What’s In A (Re)-Name?

Proposing ‘Manifest Destiny’ rather than ‘Palisades Tahoe’ for the Olympic Valley resort

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By Kimball Pier

Editor’s Note: Read The Journey to Remove ‘Squaw’ From Tahoe’s Washoe Lands in the Sept. 2020 issue on moonshineink.com to learn the backstory of the resort’s name change.

I am very disappointed in the new name for Olympic (Squaw) Valley, and I would like to announce that I have a far more dynamic name than “Palisades Tahoe,” and I think it’s worth at least one meeting with some Starbucks coffee and imported pastries to consider.

I mean, “Palisades Tahoe” sounds so dull. It just doesn’t pop for me. Plus, it doesn’t quite capture the truth about what happened in this valley. I suggest changing its name to “Manifest Destiny.” Or maybe “Manifest Destination.” Allow me to explain …

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The following is a quote from Palisades Tahoe’s president and COO, Dee Byrne, on the resort’s new webpage: “We have a reputation for being progressive and boundary-breaking when it comes to feats of skiing and snowboarding.”

First, I couldn’t have used better words than “boundary-breaking,” which is a term used here to glorify the progression of skiing and snowboarding at the expense of a once-beautiful mountain that embraced a perfectly pristine meadow. Privileged White people are experts at boundary-breaking. We always have been. In fact, we have no shame when it comes to violating boundaries. We’ve committed genocide to snatch what we self-righteously claim as ours in the name of what’s been referred to as manifest destiny. Yet, even though we are undoubtedly the best in the world at violating boundaries and stealing what doesn’t belong to us, we still keep doing it as if some other level of boundary violation exists.

In response to the use of the word “progressive” to describe the sacrifice demanded of nature to satisfy the impulses and fantasies of the White and privileged, I offer up a reply in the form of this quote from Carl Jung: “But our progressiveness, though it may result in a great many delighted wish fulfillments, piles up an equally gigantic Promethean debt which must be paid off from time to time in the form of hideous catastrophes.”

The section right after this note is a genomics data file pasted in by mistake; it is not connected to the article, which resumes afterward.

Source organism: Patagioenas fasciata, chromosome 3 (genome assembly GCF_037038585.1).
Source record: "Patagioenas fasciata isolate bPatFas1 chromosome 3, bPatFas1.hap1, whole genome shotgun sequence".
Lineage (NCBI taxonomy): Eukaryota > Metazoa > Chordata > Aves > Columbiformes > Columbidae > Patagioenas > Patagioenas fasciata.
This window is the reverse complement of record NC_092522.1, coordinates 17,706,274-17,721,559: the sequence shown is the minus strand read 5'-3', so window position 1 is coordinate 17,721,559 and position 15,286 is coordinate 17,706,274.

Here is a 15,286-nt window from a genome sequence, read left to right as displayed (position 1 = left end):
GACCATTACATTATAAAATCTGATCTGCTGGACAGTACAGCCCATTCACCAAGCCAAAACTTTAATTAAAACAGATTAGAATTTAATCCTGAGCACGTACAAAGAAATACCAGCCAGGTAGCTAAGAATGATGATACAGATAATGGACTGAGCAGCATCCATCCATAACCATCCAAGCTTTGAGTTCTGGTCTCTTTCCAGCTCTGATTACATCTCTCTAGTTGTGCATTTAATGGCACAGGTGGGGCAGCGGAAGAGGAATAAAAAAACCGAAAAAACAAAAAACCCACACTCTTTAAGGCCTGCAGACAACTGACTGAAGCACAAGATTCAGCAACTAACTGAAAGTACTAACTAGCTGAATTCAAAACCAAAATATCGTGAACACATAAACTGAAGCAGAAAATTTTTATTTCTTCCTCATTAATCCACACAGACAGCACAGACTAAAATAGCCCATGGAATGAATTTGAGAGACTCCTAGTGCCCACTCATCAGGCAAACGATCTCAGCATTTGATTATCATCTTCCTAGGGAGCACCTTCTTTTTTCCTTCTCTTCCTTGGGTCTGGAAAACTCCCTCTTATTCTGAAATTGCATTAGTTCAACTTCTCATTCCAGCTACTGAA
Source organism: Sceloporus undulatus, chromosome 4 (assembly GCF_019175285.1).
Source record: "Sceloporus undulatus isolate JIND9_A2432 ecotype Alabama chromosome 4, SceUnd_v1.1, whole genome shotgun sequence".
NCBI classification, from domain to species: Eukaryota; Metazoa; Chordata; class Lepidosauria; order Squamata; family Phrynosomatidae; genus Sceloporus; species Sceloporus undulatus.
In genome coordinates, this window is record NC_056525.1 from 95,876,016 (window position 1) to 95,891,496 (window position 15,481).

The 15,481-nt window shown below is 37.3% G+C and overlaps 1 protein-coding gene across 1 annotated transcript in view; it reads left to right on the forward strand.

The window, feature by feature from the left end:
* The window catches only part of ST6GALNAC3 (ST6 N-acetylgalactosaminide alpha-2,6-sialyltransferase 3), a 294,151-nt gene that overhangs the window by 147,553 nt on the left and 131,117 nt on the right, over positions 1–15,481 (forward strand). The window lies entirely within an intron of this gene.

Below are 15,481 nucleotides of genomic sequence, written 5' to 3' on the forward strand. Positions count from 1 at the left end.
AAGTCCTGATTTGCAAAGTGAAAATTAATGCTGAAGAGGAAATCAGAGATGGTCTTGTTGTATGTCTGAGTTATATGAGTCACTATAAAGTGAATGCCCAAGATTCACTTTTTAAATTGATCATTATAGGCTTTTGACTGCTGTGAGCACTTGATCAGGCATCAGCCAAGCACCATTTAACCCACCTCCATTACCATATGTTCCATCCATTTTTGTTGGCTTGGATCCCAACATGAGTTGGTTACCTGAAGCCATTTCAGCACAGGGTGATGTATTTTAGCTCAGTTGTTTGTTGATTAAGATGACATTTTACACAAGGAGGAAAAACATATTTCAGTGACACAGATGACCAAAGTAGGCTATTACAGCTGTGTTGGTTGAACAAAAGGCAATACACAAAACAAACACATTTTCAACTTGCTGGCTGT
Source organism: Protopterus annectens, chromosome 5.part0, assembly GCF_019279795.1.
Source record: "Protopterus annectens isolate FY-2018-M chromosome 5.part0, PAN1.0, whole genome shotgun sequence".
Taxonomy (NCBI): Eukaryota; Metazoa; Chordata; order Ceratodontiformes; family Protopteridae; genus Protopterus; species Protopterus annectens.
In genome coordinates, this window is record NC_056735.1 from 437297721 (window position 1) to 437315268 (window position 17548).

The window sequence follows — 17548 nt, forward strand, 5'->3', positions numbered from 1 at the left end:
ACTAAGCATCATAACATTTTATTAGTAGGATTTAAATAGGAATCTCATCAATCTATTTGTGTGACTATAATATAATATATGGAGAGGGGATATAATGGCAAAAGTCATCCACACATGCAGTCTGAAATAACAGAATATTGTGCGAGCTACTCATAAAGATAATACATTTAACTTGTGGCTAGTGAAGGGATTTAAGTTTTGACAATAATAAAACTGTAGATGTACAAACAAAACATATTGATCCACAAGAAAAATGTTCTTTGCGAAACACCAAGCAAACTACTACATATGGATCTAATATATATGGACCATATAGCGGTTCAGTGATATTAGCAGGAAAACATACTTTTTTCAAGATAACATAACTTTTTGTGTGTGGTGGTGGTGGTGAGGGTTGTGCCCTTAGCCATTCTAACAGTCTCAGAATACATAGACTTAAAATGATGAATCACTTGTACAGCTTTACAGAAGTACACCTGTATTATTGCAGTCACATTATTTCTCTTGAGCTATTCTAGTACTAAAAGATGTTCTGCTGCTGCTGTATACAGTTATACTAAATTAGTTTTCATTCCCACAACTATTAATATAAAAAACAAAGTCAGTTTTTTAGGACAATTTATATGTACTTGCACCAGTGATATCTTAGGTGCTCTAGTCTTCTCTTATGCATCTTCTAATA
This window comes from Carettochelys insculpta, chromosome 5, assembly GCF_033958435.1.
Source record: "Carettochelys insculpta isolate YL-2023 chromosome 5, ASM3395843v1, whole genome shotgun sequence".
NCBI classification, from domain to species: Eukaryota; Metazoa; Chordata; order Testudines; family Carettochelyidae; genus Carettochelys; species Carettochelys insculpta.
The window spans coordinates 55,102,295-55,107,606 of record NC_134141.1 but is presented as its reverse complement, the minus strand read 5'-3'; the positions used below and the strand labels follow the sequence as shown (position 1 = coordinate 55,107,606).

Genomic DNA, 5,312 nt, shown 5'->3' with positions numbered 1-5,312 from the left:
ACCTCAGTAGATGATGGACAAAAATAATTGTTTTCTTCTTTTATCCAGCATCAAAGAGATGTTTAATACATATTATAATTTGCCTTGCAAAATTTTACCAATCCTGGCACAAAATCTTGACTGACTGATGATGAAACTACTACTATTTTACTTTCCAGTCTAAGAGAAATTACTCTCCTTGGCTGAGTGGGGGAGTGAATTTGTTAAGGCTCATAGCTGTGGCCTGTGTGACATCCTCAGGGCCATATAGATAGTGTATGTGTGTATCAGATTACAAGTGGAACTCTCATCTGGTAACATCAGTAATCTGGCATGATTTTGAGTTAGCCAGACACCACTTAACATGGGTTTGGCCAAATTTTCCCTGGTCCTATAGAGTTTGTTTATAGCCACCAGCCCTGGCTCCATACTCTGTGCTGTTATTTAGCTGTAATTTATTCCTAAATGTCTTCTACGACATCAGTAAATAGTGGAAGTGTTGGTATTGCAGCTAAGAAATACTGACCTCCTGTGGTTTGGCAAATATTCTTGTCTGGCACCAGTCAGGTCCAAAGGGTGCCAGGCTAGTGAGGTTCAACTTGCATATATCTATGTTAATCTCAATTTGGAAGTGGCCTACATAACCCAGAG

Perhaps this is the kind of progress the resort’s leadership is referring to.

Palisades Tahoe addresses the slur in its original longstanding name against Indigenous folks in the words of Darrel Cruz of the Washoe Tribe Historic Preservation Office: “We have been in the area for thousands of years. Olympic Valley is within the ancestral homeland of the Washoe people. The word itself is a constant reminder of the unjust treatment of the Native people, of the Washoe people. It’s a constant reminder of those time periods when it was not good for us. It’s a term that was inflicted upon us by somebody else and we don’t agree with it.”

Interestingly, Cruz does not say anything in praise of the name change itself, only that the previous name was just another way in which White people further denigrated Indigenous people from whom the valley was stolen.

I wonder if Byrne and her colleagues invited input from the Washoe Tribe perhaps to name the valley in honor of Indigenous people? Maybe the Washoe Tribe would reject having a ski resort named for them, like carving the faces of White colonizers out of a mountain, say, or shoving Indigenous people out onto a dried out piece of desert and calling it a “reservation,” as if they were offered a special place where only the crème de la crème of society would be invited for golf and martinis.

I don’t know, maybe the stakeholders of “Palisades Tahoe” held ceremonies with Indigenous people and invited the spirits to speak. Somehow, I cannot conjure that image.

~ Kimball C. Pier, Ph.D., LMFT is a depth psychologist and psychotherapist who grew up in Olympic Valley, and once lived in Truckee with her husband, Jon Weedn. They moved to Reno a year ago, and now Kimball and Jon waste huge amounts of gasoline and contribute to climate change by driving to Truckee almost daily to work and do the things they enjoy in the outdoors.

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